Remember, in English and in Hebrew, the word “God” (or El, or Elohim) is not a name, but a generic title for a deity that could be applied to other, lesser, spiritual beings. Neither the ancient Israelites, Jesus, nor the early Christians believed that their God was the only spiritual being that existed. There were many such beings who were lesser than the one true God because they were created, not the Creator. But they were real beings nonetheless, and so they are called “Elohim,” or “gods” in the Old Testament (see some examples in Genesis 35:2; Joshua 24:2; Psalm 136:2). For example, to the north of Israel lived the ancient Syrians, and their chief god was called “Baal” (familiar from the stories about Elijah, see 1 Kings 18), or the Moabites to the east worshipped Chemosh (see 1 Kings 11). Yet, the Israelites were unique, in that they gave their allegiance to a deity that was not named or worshipped anywhere else in the ancient world. This God’s name was “Yahweh” (perhaps originally “Yahuwah”). The name was first revealed to Moses according to Exodus 3:12-15, and the stories about Abraham in Genesis make it clear that this was the God Abraham related to as “El” or “El-Elyon,” and so on. The name means “He will be,” which will spin your brain a bit. It’s a fitting name for the eternal Creator of all things, a profound statement that this God is the ultimate author of all reality, the one without beginning or end.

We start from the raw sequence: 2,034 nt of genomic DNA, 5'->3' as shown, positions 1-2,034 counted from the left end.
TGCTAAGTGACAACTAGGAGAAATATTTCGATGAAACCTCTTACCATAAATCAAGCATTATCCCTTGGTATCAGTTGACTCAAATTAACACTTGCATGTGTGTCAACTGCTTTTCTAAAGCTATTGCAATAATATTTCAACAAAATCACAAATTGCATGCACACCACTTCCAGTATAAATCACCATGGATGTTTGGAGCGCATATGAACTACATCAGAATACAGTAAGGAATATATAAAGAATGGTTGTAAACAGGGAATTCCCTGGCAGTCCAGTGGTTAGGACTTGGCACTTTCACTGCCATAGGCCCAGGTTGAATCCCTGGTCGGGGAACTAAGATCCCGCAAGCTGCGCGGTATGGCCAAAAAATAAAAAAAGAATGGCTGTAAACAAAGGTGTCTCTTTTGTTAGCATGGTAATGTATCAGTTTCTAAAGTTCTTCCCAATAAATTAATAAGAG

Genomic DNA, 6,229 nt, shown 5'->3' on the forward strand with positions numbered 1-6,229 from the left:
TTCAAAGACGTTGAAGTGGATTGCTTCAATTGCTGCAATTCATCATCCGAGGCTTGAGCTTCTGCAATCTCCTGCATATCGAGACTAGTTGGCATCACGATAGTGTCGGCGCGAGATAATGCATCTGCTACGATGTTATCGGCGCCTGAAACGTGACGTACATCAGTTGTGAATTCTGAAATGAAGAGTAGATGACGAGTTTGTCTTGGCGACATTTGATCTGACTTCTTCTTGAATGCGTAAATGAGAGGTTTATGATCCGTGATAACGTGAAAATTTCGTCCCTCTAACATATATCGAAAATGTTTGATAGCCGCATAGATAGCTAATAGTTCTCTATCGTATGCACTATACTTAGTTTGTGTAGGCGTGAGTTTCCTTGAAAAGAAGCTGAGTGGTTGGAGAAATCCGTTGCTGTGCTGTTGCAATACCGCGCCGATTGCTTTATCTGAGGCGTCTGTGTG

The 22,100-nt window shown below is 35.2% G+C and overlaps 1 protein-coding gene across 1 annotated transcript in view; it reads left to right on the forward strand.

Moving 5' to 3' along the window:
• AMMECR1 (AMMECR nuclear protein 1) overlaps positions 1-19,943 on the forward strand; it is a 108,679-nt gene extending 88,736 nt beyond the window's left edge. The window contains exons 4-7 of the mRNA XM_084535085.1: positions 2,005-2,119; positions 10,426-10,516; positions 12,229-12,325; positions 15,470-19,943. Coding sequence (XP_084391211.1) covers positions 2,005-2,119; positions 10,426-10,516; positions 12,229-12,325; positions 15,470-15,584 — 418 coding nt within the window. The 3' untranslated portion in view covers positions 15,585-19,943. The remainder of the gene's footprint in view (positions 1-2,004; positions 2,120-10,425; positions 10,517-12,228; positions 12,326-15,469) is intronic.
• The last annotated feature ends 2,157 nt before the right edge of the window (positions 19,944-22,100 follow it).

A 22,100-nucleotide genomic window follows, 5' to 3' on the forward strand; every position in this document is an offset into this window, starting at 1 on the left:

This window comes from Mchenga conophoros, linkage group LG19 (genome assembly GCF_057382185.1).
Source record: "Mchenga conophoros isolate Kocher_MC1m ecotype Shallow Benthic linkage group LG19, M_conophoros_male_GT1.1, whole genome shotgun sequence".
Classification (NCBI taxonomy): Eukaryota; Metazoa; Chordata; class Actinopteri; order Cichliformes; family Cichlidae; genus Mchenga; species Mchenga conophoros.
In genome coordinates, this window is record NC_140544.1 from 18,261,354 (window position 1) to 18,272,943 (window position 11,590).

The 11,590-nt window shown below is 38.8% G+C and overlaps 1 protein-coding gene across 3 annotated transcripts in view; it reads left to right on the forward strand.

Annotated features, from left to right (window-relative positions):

Much later in Israel’s history (around the 3rd or 2nd century BC), people stopped pronouncing Yahweh’s name aloud, likely as a form of reverence. So, when they came across the letters for “Yahweh” in the Bible, they would not say “Yahweh,” but replace it with the Hebrew word for “Lord,” pronounced adonai. Much later, in the 6th and 7th centuries AD, Jewish scribes made a really cool manuscript reminder for readers to not pronounce the name. They left the letters of Yahweh’s name in the biblical text (YHWH), but inserted the vowel sounds of the word “Lord,” or adonai. The result in the Hebrew text was a hybrid word yehovah, that corresponded to no actual Hebrew word that any Israelite ever said aloud. The irony, of course, is that later European Christians who tried to learn Hebrew didn’t know this wasn’t the real, divine name, and so the name “Jehovah” entered Christian history and has remained ever since.